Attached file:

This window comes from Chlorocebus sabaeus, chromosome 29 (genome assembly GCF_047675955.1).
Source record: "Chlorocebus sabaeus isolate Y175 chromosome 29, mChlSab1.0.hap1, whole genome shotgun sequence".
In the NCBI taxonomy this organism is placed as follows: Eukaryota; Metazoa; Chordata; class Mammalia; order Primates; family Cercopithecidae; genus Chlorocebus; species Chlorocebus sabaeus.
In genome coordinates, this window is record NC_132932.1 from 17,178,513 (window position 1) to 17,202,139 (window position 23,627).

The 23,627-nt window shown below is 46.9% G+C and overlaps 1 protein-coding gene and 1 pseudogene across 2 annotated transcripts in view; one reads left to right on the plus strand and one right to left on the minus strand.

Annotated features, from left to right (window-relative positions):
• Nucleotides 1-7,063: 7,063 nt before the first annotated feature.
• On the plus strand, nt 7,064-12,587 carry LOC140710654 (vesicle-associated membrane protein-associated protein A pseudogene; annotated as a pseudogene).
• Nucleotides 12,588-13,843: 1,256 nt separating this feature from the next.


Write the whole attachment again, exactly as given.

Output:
This window comes from Chlorocebus sabaeus, chromosome 29 (genome assembly GCF_047675955.1).
Source record: "Chlorocebus sabaeus isolate Y175 chromosome 29, mChlSab1.0.hap1, whole genome shotgun sequence".
In the NCBI taxonomy this organism is placed as follows: Eukaryota; Metazoa; Chordata; class Mammalia; order Primates; family Cercopithecidae; genus Chlorocebus; species Chlorocebus sabaeus.
In genome coordinates, this window is record NC_132932.1 from 17,178,513 (window position 1) to 17,202,139 (window position 23,627).

The 23,627-nt window shown below is 46.9% G+C and overlaps 1 protein-coding gene and 1 pseudogene across 2 annotated transcripts in view; one reads left to right on the plus strand and one right to left on the minus strand.

Annotated features, from left to right (window-relative positions):
• Nucleotides 1-7,063: 7,063 nt before the first annotated feature.
• On the plus strand, nt 7,064-12,587 carry LOC140710654 (vesicle-associated membrane protein-associated protein A pseudogene; annotated as a pseudogene).
• Nucleotides 12,588-13,843: 1,256 nt separating this feature from the next.